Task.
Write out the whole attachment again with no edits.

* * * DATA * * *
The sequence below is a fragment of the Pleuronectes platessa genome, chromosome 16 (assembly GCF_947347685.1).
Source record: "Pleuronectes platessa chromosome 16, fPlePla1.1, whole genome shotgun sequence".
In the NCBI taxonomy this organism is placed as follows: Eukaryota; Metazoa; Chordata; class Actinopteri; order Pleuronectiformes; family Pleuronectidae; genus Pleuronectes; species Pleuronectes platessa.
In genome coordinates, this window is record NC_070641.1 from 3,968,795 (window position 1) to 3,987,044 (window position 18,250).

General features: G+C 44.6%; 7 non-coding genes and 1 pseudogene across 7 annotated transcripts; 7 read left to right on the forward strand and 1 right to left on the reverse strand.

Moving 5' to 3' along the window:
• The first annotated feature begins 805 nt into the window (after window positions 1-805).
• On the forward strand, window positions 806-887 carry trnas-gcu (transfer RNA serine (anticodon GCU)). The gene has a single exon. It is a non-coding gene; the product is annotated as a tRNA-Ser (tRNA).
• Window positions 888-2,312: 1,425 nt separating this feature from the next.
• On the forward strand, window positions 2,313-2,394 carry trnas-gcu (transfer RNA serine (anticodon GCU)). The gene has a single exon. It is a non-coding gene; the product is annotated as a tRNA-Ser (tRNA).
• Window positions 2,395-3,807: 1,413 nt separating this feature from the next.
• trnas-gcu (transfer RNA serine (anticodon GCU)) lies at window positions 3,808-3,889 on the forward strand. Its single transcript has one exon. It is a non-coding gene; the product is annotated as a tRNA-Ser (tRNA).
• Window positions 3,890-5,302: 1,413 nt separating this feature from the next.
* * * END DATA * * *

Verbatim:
The sequence below is a fragment of the Pleuronectes platessa genome, chromosome 16 (assembly GCF_947347685.1).
Source record: "Pleuronectes platessa chromosome 16, fPlePla1.1, whole genome shotgun sequence".
In the NCBI taxonomy this organism is placed as follows: Eukaryota; Metazoa; Chordata; class Actinopteri; order Pleuronectiformes; family Pleuronectidae; genus Pleuronectes; species Pleuronectes platessa.
In genome coordinates, this window is record NC_070641.1 from 3,968,795 (window position 1) to 3,987,044 (window position 18,250).

General features: G+C 44.6%; 7 non-coding genes and 1 pseudogene across 7 annotated transcripts; 7 read left to right on the forward strand and 1 right to left on the reverse strand.

Moving 5' to 3' along the window:
• The first annotated feature begins 805 nt into the window (after window positions 1-805).
• On the forward strand, window positions 806-887 carry trnas-gcu (transfer RNA serine (anticodon GCU)). The gene has a single exon. It is a non-coding gene; the product is annotated as a tRNA-Ser (tRNA).
• Window positions 888-2,312: 1,425 nt separating this feature from the next.
• On the forward strand, window positions 2,313-2,394 carry trnas-gcu (transfer RNA serine (anticodon GCU)). The gene has a single exon. It is a non-coding gene; the product is annotated as a tRNA-Ser (tRNA).
• Window positions 2,395-3,807: 1,413 nt separating this feature from the next.
• trnas-gcu (transfer RNA serine (anticodon GCU)) lies at window positions 3,808-3,889 on the forward strand. Its single transcript has one exon. It is a non-coding gene; the product is annotated as a tRNA-Ser (tRNA).
• Window positions 3,890-5,302: 1,413 nt separating this feature from the next.